2. Gov. Schwarzenegger may be smiling after his budget agreement, but is cutting services to seniors and children a good thing? Yes, California has a bloated budget. Yes, we are living in complex times where the federal, state, and local governments can't meet every need. But should we celebrate cutting access to health care? Is it reasonable to smile when the once vaunted California education system faces massive cuts? See the picture and read the article (LAT)

As the psalmist says, "May our sons in their youth be like plants full grown, our daughters like corner pillars cut for the structure of a palace; may our granaries be full, providing all kinds of produce;... may there be no cry of distress in our streets! Blessed are the people to whom such blessings fall!" (Psalm 144: 12-14) I echo that prayer for our state and for our nation.

Monday, July 20, 2009

Overheard Recently on the Train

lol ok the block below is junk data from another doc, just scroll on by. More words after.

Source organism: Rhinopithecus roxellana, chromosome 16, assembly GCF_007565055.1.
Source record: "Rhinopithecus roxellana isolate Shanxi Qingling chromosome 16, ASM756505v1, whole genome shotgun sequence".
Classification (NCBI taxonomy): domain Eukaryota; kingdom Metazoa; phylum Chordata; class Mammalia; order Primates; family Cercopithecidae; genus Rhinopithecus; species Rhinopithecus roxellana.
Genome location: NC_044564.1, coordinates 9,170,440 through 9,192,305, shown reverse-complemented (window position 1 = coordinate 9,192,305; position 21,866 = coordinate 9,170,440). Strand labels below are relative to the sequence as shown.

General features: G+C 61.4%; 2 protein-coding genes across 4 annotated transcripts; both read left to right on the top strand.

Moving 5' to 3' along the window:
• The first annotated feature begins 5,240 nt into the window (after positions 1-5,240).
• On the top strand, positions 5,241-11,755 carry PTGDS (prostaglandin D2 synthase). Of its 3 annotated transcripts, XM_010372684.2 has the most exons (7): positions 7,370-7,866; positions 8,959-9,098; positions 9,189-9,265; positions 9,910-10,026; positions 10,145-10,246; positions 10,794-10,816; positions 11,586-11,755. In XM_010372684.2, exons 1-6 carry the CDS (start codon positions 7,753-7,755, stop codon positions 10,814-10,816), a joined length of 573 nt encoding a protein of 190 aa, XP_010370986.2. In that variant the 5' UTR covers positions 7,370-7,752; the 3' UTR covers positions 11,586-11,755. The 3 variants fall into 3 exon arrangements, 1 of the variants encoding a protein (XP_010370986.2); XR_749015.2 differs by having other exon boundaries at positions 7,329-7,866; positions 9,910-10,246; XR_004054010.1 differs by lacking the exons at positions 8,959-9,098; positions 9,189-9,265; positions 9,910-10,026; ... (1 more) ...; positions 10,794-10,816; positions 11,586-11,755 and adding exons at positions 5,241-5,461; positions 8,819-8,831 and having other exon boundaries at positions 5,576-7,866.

1. A man shouted into his cell phone, annoying many people on the train. I heard him clearly through my headphones and over the NPR broadcast. "Girl, I ain't had pig feet in a long time...I weigh 215. How much do you weigh? Girl, you weigh 226? You don't look like it in the pictures. It must be all in your butt." (He laughed. After a while, he hung up and spoke softly, almost tenderly, to a young African American man who sat down next to him.)
  2. A Latino man in his twenties spoke with an almost radio-quality voice to a trio who seemed to be related: a woman in a wheelchair, a man with wispy white hair whose bulldog look made him look like a man playing a villain in an adaptation of a Dickens novel, and their brother in denim and Vans. They had a fascinating conversation about the comfort/discomfort of Vans shoes, the JFK assassination (in 1966), the George Orwell novel "1985," and other things that I wish I could recall. At some point, as I stood to exit the train, the young man looked down at his shoes and said, "Did you shave with Jesus?" Then he said it again, and again, six times in all. The trio looked at him, then at each other.

Thursday, July 16, 2009

"S" Factor Online

Here's the link to the interview with Don E. Miller in Books and Culture (